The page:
This novel was published at the start of 1998 by the Egyptian organization of the Department of Culture. The reception which it received from readers and critics since its appearance has meant that it became out of print in record time.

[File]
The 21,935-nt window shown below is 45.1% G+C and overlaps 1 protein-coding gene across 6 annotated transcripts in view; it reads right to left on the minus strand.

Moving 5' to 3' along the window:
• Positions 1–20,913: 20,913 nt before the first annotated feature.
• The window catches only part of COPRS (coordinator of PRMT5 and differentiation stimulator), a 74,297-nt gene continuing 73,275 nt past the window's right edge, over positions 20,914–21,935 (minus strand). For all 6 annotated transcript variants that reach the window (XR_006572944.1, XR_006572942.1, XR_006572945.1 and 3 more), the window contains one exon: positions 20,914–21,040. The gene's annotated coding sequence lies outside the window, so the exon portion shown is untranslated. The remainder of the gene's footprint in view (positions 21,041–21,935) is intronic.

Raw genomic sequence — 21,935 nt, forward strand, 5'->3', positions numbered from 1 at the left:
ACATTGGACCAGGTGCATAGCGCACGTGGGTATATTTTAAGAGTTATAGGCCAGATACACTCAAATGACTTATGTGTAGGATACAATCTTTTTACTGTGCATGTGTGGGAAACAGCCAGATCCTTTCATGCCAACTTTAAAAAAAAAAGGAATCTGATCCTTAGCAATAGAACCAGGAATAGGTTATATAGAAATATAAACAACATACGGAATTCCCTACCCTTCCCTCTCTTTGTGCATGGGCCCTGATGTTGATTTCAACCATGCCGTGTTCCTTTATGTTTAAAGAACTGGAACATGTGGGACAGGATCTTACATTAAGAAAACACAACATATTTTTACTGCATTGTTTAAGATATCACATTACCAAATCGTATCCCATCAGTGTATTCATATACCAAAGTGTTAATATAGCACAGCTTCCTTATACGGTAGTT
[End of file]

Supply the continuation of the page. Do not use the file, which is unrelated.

With the end of the so-called New Kingdom, Egypt lost much of the power, prestige and domination that she had enjoyed earlier. Beyond her borders, the holdings of her empire had diminished, and within the country there was anarchy for a variety of causes. The most important was the split in government between the north and the south. The north was managed by Smendes, the governor of Tanis, a town in the eastern Delta, while the south was managed by the High Priest of Amun-Ra, Herihor, resident at Thebes. The events of the Tale of Wenamun are a good example of the decline in Egyptian possessions as defined by territories and states that characterized this period. In his tale Wenamun leaves the temple of Amun-Re at Thebes to acquire wood from the eastern coastal region of the Mediterranean which had previously been under Egyptian control for several centuries, in order to build a sacred bark for this god. During the dangerous journey the hero of this tale, Wenamun, experiences numerous difficulties: he is driven from one of the towns he visits and is once even threatened with death. All of these unfortunate events show how serious the situation of Egypt is at this time. The events of In Search of Khnum take place in this historical context. In a narrative framework, the author describes an imaginary situation that takes place in precisely this period of Ancient Egyptian history. It is thus not a real or even an experienced history, as was the case with the Pharaonic writings of the very great novelist Naguib Mahfouz: Khufu’s Wisdom, Rhadopis of Nubia, Thebes at War, Before the Throne, Akhenaten: Dweller in Truth. In consequence this story takes place in ancient Egypt to reconstruct the reality and to observe it rather than reproducing it. At the same time, this novel is not only concerned with past time, but also reflects a diaphanous shadow on the present with a skillful literary talent. It is a novel that is as engaged with the present as it is associated with the past and with the fundamental aim of declaring itself optimistic for the future. What is truly remarkable about this literary work is its surprising capacity to reconstruct the Egyptian past and dwell on its fascinating details without bombarding the reader with subjects and historical events, and without compromising the truth of this distant period. Thus the history of Ancient Egypt is presented in such a literary and artistic manner that it confirms art’s true role and incredible capacity in preserving and reanimating cultural heritage. The author also knows how to renew and refashion this heritage in an engaging style which allows the observer to view it with a fresh eye, and both to enrich his thoughts about life and to deepen his knowledge of literature. It is not an easy matter to create a setting similar to the ambiance of the period’s chronicles, and this is what gives this work its originality and brilliance. The author’s style gives the novel its splendor to the novel, since he is a specialist in Egyptology and has a passion to make this science both his career and the subject of his writing.